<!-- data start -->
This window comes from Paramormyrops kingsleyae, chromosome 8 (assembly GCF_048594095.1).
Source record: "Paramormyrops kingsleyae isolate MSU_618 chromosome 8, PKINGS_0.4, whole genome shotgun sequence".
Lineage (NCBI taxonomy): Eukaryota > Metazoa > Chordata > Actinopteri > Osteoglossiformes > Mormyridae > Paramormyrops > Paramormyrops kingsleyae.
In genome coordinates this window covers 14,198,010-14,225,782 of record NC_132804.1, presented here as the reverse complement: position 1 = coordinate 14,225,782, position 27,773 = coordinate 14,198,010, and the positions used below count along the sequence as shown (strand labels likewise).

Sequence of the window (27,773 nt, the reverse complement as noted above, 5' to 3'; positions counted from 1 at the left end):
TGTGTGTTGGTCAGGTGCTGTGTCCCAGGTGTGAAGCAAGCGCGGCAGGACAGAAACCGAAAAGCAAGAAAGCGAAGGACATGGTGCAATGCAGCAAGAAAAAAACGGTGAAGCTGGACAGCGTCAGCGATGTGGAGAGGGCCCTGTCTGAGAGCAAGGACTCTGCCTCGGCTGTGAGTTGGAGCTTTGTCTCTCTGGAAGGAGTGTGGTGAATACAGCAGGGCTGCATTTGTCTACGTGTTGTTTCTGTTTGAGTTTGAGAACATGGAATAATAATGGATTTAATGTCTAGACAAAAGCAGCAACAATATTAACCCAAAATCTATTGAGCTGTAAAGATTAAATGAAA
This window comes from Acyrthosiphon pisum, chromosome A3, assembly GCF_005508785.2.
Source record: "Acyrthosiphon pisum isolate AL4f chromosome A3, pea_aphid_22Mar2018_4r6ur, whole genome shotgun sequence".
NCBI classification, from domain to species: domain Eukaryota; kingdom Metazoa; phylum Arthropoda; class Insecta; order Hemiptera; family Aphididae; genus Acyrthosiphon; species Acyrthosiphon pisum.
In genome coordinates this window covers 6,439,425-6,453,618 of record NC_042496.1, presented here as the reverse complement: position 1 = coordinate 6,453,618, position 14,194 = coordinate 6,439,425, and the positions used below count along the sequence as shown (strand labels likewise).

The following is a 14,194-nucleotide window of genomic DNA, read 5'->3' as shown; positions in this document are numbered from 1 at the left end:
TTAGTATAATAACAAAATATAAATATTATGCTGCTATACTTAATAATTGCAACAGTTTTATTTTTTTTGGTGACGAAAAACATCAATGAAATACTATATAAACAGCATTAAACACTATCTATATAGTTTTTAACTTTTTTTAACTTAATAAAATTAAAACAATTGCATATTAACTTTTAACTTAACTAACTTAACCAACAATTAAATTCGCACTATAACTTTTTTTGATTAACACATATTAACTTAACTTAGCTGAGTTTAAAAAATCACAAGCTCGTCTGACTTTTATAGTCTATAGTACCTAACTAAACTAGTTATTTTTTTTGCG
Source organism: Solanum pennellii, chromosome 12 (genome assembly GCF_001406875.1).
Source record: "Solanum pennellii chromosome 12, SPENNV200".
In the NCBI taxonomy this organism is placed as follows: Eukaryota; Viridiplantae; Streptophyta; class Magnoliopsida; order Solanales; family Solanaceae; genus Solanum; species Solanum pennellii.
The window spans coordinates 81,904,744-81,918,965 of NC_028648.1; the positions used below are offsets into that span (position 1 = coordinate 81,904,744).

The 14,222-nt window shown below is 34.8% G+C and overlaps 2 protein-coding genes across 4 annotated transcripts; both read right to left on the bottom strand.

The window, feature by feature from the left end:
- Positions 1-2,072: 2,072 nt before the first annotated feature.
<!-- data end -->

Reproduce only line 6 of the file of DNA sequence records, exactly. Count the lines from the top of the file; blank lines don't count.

TGTGTGTTGGTCAGGTGCTGTGTCCCAGGTGTGAAGCAAGCGCGGCAGGACAGAAACCGAAAAGCAAGAAAGCGAAGGACATGGTGCAATGCAGCAAGAAAAAAACGGTGAAGCTGGACAGCGTCAGCGATGTGGAGAGGGCCCTGTCTGAGAGCAAGGACTCTGCCTCGGCTGTGAGTTGGAGCTTTGTCTCTCTGGAAGGAGTGTGGTGAATACAGCAGGGCTGCATTTGTCTACGTGTTGTTTCTGTTTGAGTTTGAGAACATGGAATAATAATGGATTTAATGTCTAGACAAAAGCAGCAACAATATTAACCCAAAATCTATTGAGCTGTAAAGATTAAATGAAA